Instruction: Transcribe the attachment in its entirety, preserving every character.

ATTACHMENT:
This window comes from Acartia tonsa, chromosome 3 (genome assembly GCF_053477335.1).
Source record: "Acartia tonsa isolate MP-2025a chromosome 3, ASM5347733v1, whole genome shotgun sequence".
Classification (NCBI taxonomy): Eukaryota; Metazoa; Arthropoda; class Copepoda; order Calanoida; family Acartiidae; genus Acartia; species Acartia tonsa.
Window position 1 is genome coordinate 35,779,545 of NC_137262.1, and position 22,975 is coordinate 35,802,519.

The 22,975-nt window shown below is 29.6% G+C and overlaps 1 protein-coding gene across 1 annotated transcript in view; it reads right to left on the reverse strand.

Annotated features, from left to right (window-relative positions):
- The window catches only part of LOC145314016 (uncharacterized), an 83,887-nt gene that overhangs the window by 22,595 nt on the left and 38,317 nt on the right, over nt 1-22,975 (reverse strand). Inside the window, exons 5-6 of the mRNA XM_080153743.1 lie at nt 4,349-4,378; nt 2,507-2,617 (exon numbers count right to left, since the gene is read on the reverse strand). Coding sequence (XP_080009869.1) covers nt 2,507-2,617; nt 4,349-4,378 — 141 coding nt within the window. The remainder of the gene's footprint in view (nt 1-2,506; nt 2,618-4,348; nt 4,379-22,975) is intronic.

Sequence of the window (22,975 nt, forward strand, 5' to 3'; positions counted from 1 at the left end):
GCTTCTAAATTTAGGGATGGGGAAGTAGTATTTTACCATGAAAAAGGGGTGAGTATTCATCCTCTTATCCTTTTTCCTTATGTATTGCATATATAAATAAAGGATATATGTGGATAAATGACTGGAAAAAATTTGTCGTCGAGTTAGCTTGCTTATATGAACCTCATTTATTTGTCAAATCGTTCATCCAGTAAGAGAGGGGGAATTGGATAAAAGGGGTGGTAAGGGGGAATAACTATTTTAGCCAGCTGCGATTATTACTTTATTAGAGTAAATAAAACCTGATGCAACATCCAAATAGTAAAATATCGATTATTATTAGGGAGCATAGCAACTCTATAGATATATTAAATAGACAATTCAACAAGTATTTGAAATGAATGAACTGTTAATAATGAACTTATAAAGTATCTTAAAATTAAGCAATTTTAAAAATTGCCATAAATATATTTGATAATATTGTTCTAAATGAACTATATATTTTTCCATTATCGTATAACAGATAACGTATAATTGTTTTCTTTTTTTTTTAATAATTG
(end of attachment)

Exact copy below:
This window comes from Acartia tonsa, chromosome 3 (genome assembly GCF_053477335.1).
Source record: "Acartia tonsa isolate MP-2025a chromosome 3, ASM5347733v1, whole genome shotgun sequence".
Classification (NCBI taxonomy): Eukaryota; Metazoa; Arthropoda; class Copepoda; order Calanoida; family Acartiidae; genus Acartia; species Acartia tonsa.
Window position 1 is genome coordinate 35,779,545 of NC_137262.1, and position 22,975 is coordinate 35,802,519.

The 22,975-nt window shown below is 29.6% G+C and overlaps 1 protein-coding gene across 1 annotated transcript in view; it reads right to left on the reverse strand.

Annotated features, from left to right (window-relative positions):
- The window catches only part of LOC145314016 (uncharacterized), an 83,887-nt gene that overhangs the window by 22,595 nt on the left and 38,317 nt on the right, over nt 1-22,975 (reverse strand). Inside the window, exons 5-6 of the mRNA XM_080153743.1 lie at nt 4,349-4,378; nt 2,507-2,617 (exon numbers count right to left, since the gene is read on the reverse strand). Coding sequence (XP_080009869.1) covers nt 2,507-2,617; nt 4,349-4,378 — 141 coding nt within the window. The remainder of the gene's footprint in view (nt 1-2,506; nt 2,618-4,348; nt 4,379-22,975) is intronic.

Sequence of the window (22,975 nt, forward strand, 5' to 3'; positions counted from 1 at the left end):
GCTTCTAAATTTAGGGATGGGGAAGTAGTATTTTACCATGAAAAAGGGGTGAGTATTCATCCTCTTATCCTTTTTCCTTATGTATTGCATATATAAATAAAGGATATATGTGGATAAATGACTGGAAAAAATTTGTCGTCGAGTTAGCTTGCTTATATGAACCTCATTTATTTGTCAAATCGTTCATCCAGTAAGAGAGGGGGAATTGGATAAAAGGGGTGGTAAGGGGGAATAACTATTTTAGCCAGCTGCGATTATTACTTTATTAGAGTAAATAAAACCTGATGCAACATCCAAATAGTAAAATATCGATTATTATTAGGGAGCATAGCAACTCTATAGATATATTAAATAGACAATTCAACAAGTATTTGAAATGAATGAACTGTTAATAATGAACTTATAAAGTATCTTAAAATTAAGCAATTTTAAAAATTGCCATAAATATATTTGATAATATTGTTCTAAATGAACTATATATTTTTCCATTATCGTATAACAGATAACGTATAATTGTTTTCTTTTTTTTTTAATAATTG